A 20-ton rocket is plummeting towards Earth and scientists don't know where it will land
China used its Long March 5B rocket to launch the second module of the Tiangong Space Station on Sunday.
Now that rocket is hurdling uncontrollably back towards Earth during reentry, making it challenging to predict where it might fall.
You are probably familiar with this story if it sounds like it
A similar uncontrolled reentry of the rocket's core stage occurred with China's previous two launches of this rocket in 2020 and 2021.
This 10-story-tall rocket is expected to reenter Earth's atmosphere on Saturday at 2:24 p.m. EDT
according to The Aerospace Corporation, a business that monitors the reentries of space debris. However, there is a 6-hour window.
The reentry encounters unknowns, which is why there is such a big window.
The reentry window can differ depending on the location of the Earth's atmosphere, solar weather, and even the rocket's materials' melting points.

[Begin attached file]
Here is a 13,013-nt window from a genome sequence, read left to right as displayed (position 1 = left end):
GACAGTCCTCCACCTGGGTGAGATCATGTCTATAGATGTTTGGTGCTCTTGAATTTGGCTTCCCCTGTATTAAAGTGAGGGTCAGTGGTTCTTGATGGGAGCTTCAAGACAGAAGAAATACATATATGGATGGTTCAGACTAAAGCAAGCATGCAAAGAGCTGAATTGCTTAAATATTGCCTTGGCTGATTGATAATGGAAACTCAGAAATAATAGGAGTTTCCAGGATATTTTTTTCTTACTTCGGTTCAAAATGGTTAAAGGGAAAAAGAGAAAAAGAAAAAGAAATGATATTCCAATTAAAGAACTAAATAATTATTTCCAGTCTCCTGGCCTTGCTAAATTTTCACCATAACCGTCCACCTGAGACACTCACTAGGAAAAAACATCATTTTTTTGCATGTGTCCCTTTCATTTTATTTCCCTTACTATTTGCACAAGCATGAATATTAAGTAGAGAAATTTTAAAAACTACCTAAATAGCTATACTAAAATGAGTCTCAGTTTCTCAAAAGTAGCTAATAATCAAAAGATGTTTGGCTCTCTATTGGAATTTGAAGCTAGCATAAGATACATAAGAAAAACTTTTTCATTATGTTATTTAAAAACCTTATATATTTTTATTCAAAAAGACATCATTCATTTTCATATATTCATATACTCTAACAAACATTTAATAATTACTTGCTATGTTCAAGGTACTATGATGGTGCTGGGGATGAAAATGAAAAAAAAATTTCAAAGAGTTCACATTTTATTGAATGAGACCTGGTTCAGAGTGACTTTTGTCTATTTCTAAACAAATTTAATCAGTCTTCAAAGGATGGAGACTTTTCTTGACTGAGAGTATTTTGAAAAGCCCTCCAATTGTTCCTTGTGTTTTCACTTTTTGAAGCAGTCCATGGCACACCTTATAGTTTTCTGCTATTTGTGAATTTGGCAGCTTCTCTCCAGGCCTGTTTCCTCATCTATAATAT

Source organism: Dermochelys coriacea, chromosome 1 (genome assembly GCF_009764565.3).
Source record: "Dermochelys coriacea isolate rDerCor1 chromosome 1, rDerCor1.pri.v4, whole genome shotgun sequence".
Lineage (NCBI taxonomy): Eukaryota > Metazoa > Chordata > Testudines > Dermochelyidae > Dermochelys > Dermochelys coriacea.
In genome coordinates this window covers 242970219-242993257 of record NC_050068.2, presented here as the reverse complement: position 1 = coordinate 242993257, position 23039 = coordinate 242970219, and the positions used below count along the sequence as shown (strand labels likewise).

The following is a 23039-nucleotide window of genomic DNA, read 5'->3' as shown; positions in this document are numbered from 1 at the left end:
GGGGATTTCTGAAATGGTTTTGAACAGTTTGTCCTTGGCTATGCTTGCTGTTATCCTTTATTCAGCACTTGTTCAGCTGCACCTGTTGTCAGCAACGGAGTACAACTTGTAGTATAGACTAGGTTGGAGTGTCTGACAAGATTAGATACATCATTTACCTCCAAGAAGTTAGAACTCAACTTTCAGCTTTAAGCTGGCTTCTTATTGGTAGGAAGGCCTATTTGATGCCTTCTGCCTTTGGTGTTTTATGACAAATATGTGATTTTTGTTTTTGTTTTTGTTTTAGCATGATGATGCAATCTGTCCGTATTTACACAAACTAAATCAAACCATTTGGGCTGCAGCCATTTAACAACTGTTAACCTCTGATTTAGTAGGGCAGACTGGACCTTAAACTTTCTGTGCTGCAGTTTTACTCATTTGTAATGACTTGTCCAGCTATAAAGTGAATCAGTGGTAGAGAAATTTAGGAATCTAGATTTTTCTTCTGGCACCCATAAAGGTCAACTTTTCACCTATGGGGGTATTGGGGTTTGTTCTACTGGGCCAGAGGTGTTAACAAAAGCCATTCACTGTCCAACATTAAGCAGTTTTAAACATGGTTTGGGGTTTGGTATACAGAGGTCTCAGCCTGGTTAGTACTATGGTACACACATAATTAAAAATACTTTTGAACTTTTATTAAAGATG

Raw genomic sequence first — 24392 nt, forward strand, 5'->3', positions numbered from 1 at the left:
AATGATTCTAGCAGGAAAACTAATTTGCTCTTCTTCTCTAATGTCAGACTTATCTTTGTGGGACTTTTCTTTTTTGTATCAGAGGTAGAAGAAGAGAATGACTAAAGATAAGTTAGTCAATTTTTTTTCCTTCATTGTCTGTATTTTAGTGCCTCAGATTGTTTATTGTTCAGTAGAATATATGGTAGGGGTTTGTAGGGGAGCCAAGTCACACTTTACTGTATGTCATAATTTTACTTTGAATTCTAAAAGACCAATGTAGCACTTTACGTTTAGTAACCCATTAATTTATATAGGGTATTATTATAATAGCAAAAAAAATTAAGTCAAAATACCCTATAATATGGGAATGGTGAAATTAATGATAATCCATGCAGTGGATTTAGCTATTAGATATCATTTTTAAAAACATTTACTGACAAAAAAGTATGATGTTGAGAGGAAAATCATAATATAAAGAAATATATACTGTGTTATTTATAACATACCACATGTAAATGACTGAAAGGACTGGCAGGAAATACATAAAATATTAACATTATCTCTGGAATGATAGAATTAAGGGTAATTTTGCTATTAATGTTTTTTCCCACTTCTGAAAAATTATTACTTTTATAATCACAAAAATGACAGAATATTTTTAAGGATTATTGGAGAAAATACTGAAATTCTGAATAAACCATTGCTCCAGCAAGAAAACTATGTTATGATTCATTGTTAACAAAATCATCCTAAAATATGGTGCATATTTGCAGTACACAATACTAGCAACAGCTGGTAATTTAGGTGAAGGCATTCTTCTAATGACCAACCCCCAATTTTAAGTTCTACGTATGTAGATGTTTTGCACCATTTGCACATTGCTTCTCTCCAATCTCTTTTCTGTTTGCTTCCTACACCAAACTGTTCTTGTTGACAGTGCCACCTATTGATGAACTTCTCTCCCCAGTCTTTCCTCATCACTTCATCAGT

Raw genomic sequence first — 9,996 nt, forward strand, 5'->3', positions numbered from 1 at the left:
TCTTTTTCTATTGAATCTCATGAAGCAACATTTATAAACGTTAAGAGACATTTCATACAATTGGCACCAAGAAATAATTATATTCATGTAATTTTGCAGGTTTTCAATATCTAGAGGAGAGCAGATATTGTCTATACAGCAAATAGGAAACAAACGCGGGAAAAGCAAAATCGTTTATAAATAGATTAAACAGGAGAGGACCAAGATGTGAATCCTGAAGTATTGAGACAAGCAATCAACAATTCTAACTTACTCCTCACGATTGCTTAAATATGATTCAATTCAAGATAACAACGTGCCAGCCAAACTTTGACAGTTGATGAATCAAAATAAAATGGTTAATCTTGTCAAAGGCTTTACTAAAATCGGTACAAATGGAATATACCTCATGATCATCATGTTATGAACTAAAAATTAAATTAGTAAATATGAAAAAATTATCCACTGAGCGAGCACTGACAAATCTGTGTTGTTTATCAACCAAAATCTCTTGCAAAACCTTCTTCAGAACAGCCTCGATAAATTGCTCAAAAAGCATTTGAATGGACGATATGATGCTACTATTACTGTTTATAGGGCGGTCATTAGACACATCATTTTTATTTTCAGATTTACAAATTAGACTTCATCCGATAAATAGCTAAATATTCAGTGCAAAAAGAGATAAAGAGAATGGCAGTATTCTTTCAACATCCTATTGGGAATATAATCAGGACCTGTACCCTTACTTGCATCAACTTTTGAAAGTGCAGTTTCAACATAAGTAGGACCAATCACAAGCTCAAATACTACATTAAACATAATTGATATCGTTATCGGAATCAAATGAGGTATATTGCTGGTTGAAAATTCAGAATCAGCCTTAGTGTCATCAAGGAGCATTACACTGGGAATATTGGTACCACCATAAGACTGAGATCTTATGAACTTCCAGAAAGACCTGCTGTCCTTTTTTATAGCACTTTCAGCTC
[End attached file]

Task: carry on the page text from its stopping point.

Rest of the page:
The rocket might reenter overhead anywhere between 41.5 degrees North and South latitude. Florida and a large portion of the United States are included in this.
The areas with the best chances of reentry are those at latitudes as high as +/- 41.5 degrees.
There is a non-zero chance that the rocket crashes down over a populous region, even though an ocean crash landing, like the one we witnessed in 2021, is most plausible.
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